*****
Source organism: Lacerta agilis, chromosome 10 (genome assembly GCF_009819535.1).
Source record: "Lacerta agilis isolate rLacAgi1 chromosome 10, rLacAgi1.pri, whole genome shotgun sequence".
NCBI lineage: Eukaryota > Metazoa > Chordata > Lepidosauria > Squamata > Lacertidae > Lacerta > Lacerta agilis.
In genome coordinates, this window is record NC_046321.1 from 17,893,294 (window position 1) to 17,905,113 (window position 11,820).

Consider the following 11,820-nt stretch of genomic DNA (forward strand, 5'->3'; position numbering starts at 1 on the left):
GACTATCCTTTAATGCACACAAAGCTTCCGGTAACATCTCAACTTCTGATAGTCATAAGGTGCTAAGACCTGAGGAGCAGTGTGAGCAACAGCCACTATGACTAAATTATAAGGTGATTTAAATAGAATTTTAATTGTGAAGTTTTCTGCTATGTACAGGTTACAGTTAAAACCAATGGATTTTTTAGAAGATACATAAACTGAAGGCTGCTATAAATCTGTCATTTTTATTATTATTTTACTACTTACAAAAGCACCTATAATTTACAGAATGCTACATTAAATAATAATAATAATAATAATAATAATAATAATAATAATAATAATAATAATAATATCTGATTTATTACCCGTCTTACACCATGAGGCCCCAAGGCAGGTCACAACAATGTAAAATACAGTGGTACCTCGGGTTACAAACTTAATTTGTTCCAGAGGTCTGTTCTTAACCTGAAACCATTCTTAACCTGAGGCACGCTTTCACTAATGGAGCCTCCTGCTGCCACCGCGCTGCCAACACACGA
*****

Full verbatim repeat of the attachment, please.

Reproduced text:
Source organism: Lacerta agilis, chromosome 10 (genome assembly GCF_009819535.1).
Source record: "Lacerta agilis isolate rLacAgi1 chromosome 10, rLacAgi1.pri, whole genome shotgun sequence".
NCBI lineage: Eukaryota > Metazoa > Chordata > Lepidosauria > Squamata > Lacertidae > Lacerta > Lacerta agilis.
In genome coordinates, this window is record NC_046321.1 from 17,893,294 (window position 1) to 17,905,113 (window position 11,820).

Consider the following 11,820-nt stretch of genomic DNA (forward strand, 5'->3'; position numbering starts at 1 on the left):
GACTATCCTTTAATGCACACAAAGCTTCCGGTAACATCTCAACTTCTGATAGTCATAAGGTGCTAAGACCTGAGGAGCAGTGTGAGCAACAGCCACTATGACTAAATTATAAGGTGATTTAAATAGAATTTTAATTGTGAAGTTTTCTGCTATGTACAGGTTACAGTTAAAACCAATGGATTTTTTAGAAGATACATAAACTGAAGGCTGCTATAAATCTGTCATTTTTATTATTATTTTACTACTTACAAAAGCACCTATAATTTACAGAATGCTACATTAAATAATAATAATAATAATAATAATAATAATAATAATAATAATAATAATAATAATATCTGATTTATTACCCGTCTTACACCATGAGGCCCCAAGGCAGGTCACAACAATGTAAAATACAGTGGTACCTCGGGTTACAAACTTAATTTGTTCCAGAGGTCTGTTCTTAACCTGAAACCATTCTTAACCTGAGGCACGCTTTCACTAATGGAGCCTCCTGCTGCCACCGCGCTGCCAACACACGA